"This is a great county and a great community," Michael said in her closing address.
"I am just one person," she said. "Everything that's happened in this community has been because of two letters -- W and E. And it's a "we" community that you've let me lead."
Michael admitted she did not have "a clue" about what she was doing when she took office in 1996. She had told then-Mayor Mike Harmless, "You're stupid. I'm not that stupid!" when approached about seeking the mayor's seat. But then the idea grew on her, and she credits a strong staff and city team that has moved the city forward during those 12 years.
Michael was presented parting gifts of a watch from Mason Jewelers, a fence picket from the Emerald Palace playground by the city Park Board, and a firefighter's helmet from the fire department.
City Attorney Laurie Hardwick also presented a list of accomplishments the city has seen during Michael's tenure in city hall.
"Despite what some of the recent political ads might lead you to believe, there have been major improvements to our city that have taken place during the last 12 years," she said.
The short list of those projects included a new water plant, Franklin Street renovations, Barnaby Street, reconstruction of many sidewalks, a new sewer plant, a move into the new city hall and demolition of the old structure, a new police department building, the westside project to renovate streets, curbs and stormsewers, demolition of the old water tower, street department improvements, the new shell building for industrial prospects, expansions at Chiyoda, Heartland, Nova Solutions, FB Distro and Lear Corp., several renovations and expansions at DePauw University, and the growth of the city parks department to include Rokicki Park, Mary Field Park, Mapleberry Park, Jaycee Park, a portion of Big Walnut Sports Park, and the growth of People Pathways.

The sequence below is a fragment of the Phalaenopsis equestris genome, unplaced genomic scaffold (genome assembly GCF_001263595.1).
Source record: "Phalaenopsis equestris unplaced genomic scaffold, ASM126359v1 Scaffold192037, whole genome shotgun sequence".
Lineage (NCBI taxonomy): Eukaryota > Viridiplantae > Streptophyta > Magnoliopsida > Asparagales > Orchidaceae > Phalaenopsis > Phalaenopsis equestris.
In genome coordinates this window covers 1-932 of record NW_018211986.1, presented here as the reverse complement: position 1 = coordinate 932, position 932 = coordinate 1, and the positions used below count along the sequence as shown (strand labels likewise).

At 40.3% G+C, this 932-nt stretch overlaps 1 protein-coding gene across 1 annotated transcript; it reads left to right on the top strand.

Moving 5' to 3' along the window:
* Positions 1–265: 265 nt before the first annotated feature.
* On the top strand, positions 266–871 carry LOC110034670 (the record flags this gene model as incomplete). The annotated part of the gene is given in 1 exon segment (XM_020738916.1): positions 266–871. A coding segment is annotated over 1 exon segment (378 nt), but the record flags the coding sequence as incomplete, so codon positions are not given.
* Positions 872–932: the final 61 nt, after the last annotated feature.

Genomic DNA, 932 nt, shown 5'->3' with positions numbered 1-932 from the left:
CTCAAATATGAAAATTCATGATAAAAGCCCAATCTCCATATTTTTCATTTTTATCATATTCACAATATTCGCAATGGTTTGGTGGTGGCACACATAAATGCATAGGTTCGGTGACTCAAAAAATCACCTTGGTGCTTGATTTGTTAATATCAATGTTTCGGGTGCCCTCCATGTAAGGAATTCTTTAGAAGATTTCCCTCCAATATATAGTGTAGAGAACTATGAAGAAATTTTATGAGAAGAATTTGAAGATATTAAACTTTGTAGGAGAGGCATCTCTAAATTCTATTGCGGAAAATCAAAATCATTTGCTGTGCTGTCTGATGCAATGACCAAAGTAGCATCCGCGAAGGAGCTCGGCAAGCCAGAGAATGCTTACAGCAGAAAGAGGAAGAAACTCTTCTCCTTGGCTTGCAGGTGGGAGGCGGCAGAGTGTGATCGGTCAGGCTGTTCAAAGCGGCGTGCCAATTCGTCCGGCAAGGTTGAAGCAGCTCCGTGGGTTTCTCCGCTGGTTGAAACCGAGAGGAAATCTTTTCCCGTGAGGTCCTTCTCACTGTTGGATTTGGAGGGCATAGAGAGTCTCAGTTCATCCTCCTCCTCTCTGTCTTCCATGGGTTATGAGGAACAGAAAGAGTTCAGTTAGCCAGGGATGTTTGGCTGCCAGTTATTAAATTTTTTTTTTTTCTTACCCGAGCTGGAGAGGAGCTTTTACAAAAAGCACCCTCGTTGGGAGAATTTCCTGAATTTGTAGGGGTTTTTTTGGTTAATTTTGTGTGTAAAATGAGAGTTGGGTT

Hardwick also pointed out that Michael took the Fourth of July celebration to a new level by creating an all-day festival in the park that includes activities and the fireworks.
The commercial development has also been strong, with the growth of Ivy Tech Community College, Cinergy MetroNet, and more than 24 new or expanded retailers, and three new bank buildings.
Many of those improvements are things that retiring council member Sedlack pointed out did not exist when he first sat on the board in 1983. There was no Wal-Mart at all and Veterans Memorial Highway was an abandoned railroad track.
But he pointed to one recent development as the item he is most proud of during his tenure -- the citywide smoking ban.
Outgoing council member Evans agreed.
"Making Greencastle smoke-free is something I'm very proud of, whether it cost me the election or not," Evans said.
While he leaves the council after just one four-year term, Evans will not be leaving city service. He has been tapped to sit on the city park board to fill the term of Leslie Hanson.
Council member Tom Roach is leaving after 16 years of making city decisions. Roach was unable to attend Friday's reception.